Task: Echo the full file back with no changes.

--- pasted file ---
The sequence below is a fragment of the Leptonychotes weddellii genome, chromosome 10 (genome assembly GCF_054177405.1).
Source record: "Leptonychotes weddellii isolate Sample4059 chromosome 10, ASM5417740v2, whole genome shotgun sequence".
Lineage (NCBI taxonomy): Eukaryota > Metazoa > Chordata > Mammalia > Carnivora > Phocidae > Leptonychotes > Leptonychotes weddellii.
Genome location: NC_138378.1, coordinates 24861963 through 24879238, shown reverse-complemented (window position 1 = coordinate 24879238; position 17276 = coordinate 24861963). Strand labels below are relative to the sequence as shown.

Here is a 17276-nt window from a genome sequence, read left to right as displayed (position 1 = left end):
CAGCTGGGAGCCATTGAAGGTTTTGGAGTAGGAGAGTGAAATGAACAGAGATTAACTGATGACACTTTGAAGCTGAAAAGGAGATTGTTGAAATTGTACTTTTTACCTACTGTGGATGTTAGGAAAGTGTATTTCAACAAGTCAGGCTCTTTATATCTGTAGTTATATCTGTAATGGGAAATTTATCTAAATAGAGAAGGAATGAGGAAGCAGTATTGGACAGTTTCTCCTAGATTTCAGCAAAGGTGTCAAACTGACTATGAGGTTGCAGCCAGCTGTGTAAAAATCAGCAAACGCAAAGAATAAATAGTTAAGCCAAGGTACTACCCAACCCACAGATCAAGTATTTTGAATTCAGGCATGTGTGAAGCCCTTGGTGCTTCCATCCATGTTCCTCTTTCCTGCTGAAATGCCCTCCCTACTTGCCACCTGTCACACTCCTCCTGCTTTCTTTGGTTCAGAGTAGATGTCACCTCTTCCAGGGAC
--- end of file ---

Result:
The sequence below is a fragment of the Leptonychotes weddellii genome, chromosome 10 (genome assembly GCF_054177405.1).
Source record: "Leptonychotes weddellii isolate Sample4059 chromosome 10, ASM5417740v2, whole genome shotgun sequence".
Lineage (NCBI taxonomy): Eukaryota > Metazoa > Chordata > Mammalia > Carnivora > Phocidae > Leptonychotes > Leptonychotes weddellii.
Genome location: NC_138378.1, coordinates 24861963 through 24879238, shown reverse-complemented (window position 1 = coordinate 24879238; position 17276 = coordinate 24861963). Strand labels below are relative to the sequence as shown.

Here is a 17276-nt window from a genome sequence, read left to right as displayed (position 1 = left end):
CAGCTGGGAGCCATTGAAGGTTTTGGAGTAGGAGAGTGAAATGAACAGAGATTAACTGATGACACTTTGAAGCTGAAAAGGAGATTGTTGAAATTGTACTTTTTACCTACTGTGGATGTTAGGAAAGTGTATTTCAACAAGTCAGGCTCTTTATATCTGTAGTTATATCTGTAATGGGAAATTTATCTAAATAGAGAAGGAATGAGGAAGCAGTATTGGACAGTTTCTCCTAGATTTCAGCAAAGGTGTCAAACTGACTATGAGGTTGCAGCCAGCTGTGTAAAAATCAGCAAACGCAAAGAATAAATAGTTAAGCCAAGGTACTACCCAACCCACAGATCAAGTATTTTGAATTCAGGCATGTGTGAAGCCCTTGGTGCTTCCATCCATGTTCCTCTTTCCTGCTGAAATGCCCTCCCTACTTGCCACCTGTCACACTCCTCCTGCTTTCTTTGGTTCAGAGTAGATGTCACCTCTTCCAGGGAC